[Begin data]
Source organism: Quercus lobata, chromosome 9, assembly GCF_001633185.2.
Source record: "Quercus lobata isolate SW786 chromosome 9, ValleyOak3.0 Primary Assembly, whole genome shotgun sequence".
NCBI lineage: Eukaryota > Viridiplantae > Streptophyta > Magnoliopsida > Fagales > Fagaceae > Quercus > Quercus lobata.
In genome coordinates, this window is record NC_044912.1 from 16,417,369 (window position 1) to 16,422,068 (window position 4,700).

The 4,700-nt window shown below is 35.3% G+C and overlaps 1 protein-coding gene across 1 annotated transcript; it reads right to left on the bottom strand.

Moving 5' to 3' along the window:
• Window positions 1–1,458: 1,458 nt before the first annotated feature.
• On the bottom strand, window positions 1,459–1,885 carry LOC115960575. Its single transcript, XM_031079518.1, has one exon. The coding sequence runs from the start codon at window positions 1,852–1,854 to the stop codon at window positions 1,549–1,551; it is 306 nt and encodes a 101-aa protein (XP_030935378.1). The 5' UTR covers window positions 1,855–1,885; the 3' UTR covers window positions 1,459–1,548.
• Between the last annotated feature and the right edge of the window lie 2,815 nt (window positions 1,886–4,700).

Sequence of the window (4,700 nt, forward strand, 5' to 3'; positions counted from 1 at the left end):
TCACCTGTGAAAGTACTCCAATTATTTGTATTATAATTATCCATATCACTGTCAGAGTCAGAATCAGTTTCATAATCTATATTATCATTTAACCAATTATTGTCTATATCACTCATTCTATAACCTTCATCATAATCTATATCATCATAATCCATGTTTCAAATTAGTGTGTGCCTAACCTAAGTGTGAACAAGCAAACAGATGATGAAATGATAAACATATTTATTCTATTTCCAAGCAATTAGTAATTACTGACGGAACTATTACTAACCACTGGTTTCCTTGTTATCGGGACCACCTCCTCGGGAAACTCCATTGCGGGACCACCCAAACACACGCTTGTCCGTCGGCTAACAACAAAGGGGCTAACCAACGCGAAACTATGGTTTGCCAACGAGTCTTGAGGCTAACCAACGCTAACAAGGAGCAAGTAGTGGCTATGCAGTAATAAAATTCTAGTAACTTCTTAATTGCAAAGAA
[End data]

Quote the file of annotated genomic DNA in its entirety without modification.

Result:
Source organism: Quercus lobata, chromosome 9, assembly GCF_001633185.2.
Source record: "Quercus lobata isolate SW786 chromosome 9, ValleyOak3.0 Primary Assembly, whole genome shotgun sequence".
NCBI lineage: Eukaryota > Viridiplantae > Streptophyta > Magnoliopsida > Fagales > Fagaceae > Quercus > Quercus lobata.
In genome coordinates, this window is record NC_044912.1 from 16,417,369 (window position 1) to 16,422,068 (window position 4,700).

The 4,700-nt window shown below is 35.3% G+C and overlaps 1 protein-coding gene across 1 annotated transcript; it reads right to left on the bottom strand.

Moving 5' to 3' along the window:
• Window positions 1–1,458: 1,458 nt before the first annotated feature.
• On the bottom strand, window positions 1,459–1,885 carry LOC115960575. Its single transcript, XM_031079518.1, has one exon. The coding sequence runs from the start codon at window positions 1,852–1,854 to the stop codon at window positions 1,549–1,551; it is 306 nt and encodes a 101-aa protein (XP_030935378.1). The 5' UTR covers window positions 1,855–1,885; the 3' UTR covers window positions 1,459–1,548.
• Between the last annotated feature and the right edge of the window lie 2,815 nt (window positions 1,886–4,700).

Sequence of the window (4,700 nt, forward strand, 5' to 3'; positions counted from 1 at the left end):
TCACCTGTGAAAGTACTCCAATTATTTGTATTATAATTATCCATATCACTGTCAGAGTCAGAATCAGTTTCATAATCTATATTATCATTTAACCAATTATTGTCTATATCACTCATTCTATAACCTTCATCATAATCTATATCATCATAATCCATGTTTCAAATTAGTGTGTGCCTAACCTAAGTGTGAACAAGCAAACAGATGATGAAATGATAAACATATTTATTCTATTTCCAAGCAATTAGTAATTACTGACGGAACTATTACTAACCACTGGTTTCCTTGTTATCGGGACCACCTCCTCGGGAAACTCCATTGCGGGACCACCCAAACACACGCTTGTCCGTCGGCTAACAACAAAGGGGCTAACCAACGCGAAACTATGGTTTGCCAACGAGTCTTGAGGCTAACCAACGCTAACAAGGAGCAAGTAGTGGCTATGCAGTAATAAAATTCTAGTAACTTCTTAATTGCAAAGAA